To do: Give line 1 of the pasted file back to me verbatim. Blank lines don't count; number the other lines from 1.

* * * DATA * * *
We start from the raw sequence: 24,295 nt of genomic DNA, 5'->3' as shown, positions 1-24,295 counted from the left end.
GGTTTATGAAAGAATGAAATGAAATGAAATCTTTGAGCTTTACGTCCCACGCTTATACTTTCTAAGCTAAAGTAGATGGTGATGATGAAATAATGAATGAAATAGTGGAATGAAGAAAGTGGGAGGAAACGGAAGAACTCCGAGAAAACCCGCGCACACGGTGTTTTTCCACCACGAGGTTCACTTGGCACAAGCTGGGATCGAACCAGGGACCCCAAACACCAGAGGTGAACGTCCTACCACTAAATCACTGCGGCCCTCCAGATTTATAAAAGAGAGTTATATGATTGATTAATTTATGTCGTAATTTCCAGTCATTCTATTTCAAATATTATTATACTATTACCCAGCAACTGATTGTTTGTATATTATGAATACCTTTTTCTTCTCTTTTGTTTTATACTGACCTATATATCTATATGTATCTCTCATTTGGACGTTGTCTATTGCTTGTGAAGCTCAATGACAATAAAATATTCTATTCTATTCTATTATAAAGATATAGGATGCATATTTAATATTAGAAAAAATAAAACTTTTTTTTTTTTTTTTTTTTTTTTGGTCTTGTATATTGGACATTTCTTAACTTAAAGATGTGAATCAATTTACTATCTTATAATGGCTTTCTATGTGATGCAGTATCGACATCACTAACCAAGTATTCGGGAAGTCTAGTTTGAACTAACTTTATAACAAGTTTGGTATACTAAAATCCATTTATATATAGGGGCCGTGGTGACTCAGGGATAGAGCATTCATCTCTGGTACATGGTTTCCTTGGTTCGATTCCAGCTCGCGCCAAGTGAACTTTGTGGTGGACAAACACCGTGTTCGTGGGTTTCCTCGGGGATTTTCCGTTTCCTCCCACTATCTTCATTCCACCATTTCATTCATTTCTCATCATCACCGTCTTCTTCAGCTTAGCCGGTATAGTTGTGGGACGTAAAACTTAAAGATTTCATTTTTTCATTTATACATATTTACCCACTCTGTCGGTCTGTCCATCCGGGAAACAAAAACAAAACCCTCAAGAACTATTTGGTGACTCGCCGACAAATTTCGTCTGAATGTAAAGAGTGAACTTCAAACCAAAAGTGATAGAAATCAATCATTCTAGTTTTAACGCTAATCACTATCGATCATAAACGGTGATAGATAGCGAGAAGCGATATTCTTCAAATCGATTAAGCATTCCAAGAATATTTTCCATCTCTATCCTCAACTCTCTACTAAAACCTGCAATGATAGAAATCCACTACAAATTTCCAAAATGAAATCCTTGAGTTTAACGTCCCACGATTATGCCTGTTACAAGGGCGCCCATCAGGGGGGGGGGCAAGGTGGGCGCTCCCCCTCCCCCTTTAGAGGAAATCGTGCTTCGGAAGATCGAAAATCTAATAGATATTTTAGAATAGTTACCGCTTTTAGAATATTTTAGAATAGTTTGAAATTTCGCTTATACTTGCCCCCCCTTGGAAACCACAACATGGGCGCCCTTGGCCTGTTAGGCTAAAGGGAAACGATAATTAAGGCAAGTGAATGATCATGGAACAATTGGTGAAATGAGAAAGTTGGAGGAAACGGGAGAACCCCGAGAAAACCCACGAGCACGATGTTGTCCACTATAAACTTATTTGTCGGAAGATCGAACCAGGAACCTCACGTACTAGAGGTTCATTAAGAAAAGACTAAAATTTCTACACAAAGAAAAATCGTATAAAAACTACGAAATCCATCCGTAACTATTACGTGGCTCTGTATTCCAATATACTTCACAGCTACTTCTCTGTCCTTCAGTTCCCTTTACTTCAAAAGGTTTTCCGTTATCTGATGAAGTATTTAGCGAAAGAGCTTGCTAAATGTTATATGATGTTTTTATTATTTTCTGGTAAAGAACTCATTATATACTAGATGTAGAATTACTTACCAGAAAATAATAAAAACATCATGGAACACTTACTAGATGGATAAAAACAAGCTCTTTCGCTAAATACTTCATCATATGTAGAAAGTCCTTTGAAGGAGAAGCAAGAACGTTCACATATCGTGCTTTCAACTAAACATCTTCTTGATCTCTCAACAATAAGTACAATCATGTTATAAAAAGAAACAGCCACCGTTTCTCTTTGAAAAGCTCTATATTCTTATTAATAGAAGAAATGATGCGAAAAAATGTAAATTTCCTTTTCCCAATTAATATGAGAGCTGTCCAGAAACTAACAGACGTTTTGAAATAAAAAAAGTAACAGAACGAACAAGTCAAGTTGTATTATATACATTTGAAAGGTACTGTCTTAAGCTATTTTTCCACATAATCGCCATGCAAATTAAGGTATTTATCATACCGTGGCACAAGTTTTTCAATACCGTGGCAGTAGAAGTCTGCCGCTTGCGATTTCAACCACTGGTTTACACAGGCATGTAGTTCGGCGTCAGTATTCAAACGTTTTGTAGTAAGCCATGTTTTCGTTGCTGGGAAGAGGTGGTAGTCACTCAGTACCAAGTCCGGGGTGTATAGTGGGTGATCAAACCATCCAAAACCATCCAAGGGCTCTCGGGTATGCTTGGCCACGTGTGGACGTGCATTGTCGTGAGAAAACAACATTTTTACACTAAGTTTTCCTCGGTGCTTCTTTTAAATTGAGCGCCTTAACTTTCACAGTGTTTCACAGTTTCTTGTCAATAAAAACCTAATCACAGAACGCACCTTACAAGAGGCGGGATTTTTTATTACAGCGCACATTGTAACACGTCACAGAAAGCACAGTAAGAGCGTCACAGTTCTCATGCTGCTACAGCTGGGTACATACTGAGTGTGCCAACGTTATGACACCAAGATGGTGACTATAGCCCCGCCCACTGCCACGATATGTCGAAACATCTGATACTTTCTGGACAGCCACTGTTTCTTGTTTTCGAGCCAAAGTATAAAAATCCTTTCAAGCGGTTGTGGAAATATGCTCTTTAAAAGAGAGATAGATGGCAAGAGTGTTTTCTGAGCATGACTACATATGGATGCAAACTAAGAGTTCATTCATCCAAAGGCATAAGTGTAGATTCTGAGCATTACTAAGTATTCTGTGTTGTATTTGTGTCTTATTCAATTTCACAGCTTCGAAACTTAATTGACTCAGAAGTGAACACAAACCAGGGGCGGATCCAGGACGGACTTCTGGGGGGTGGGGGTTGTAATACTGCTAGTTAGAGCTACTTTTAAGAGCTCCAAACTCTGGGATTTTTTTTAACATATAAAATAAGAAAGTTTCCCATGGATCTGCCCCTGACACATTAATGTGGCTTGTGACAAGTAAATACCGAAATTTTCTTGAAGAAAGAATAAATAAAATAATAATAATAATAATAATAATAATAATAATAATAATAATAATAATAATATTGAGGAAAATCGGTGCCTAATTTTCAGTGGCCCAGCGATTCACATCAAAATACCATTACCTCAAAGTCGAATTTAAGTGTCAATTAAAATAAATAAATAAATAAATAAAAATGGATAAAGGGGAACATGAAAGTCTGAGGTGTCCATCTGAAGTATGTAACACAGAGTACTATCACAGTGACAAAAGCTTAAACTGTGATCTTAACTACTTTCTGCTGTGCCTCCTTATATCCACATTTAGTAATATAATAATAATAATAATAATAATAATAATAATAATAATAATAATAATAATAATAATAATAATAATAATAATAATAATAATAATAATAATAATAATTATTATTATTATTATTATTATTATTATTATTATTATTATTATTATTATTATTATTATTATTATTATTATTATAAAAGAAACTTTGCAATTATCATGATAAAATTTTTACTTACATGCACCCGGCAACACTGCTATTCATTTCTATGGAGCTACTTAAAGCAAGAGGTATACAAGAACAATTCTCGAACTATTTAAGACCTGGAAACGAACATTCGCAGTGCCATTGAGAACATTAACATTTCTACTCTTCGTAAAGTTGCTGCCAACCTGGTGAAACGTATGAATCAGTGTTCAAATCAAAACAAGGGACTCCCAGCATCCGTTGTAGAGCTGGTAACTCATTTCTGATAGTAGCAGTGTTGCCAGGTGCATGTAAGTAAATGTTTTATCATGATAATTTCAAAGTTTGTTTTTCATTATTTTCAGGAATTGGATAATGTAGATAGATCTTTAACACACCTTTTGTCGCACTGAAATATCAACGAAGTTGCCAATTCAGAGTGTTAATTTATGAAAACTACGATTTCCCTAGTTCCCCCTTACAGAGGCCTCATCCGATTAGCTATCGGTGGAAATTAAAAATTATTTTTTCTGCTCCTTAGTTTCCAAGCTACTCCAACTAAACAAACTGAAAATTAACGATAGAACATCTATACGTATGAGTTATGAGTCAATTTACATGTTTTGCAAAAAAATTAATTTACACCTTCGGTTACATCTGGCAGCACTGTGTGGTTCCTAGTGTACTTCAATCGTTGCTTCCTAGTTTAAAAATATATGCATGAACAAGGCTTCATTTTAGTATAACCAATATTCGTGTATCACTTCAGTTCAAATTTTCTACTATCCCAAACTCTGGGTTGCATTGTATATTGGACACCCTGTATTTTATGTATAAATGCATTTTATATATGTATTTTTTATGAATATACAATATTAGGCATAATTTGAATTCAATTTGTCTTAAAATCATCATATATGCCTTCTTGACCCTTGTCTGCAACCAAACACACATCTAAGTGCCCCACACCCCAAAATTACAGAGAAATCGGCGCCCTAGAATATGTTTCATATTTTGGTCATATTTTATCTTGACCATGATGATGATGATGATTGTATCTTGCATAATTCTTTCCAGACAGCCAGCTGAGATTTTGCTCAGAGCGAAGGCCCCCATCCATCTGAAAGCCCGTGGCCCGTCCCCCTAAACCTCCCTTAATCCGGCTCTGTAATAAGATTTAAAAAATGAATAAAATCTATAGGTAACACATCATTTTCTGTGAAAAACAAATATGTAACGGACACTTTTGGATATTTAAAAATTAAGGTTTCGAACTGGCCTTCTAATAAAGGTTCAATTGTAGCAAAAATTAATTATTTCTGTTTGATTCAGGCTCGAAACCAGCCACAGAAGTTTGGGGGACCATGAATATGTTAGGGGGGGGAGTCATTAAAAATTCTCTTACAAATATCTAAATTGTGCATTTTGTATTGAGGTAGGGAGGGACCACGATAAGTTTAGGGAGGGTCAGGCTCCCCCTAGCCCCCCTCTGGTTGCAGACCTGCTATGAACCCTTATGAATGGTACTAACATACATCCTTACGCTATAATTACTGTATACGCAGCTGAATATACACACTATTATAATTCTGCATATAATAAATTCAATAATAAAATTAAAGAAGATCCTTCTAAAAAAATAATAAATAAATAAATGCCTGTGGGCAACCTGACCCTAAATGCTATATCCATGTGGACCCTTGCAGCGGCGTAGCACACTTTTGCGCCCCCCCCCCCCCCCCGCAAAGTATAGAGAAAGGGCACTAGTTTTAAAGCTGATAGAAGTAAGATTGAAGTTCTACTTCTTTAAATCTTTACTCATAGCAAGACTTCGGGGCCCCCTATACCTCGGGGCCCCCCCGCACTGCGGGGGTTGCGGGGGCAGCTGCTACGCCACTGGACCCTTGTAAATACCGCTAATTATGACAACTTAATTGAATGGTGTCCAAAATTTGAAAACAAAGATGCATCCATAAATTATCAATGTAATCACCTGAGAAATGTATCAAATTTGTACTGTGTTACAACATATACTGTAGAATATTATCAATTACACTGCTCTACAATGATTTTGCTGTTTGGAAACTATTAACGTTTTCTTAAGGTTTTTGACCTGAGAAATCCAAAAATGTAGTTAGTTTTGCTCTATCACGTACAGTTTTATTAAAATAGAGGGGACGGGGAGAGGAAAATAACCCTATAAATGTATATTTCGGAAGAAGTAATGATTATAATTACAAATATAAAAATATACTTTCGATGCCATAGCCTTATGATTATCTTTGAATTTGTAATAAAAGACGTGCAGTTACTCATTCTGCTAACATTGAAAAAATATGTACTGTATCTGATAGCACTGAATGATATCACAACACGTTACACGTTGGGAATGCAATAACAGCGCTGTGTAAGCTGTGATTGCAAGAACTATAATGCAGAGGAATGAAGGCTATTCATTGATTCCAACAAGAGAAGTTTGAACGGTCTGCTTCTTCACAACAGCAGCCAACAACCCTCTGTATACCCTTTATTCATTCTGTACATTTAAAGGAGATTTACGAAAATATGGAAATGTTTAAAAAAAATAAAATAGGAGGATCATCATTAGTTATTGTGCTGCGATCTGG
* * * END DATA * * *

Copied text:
We start from the raw sequence: 24,295 nt of genomic DNA, 5'->3' as shown, positions 1-24,295 counted from the left end.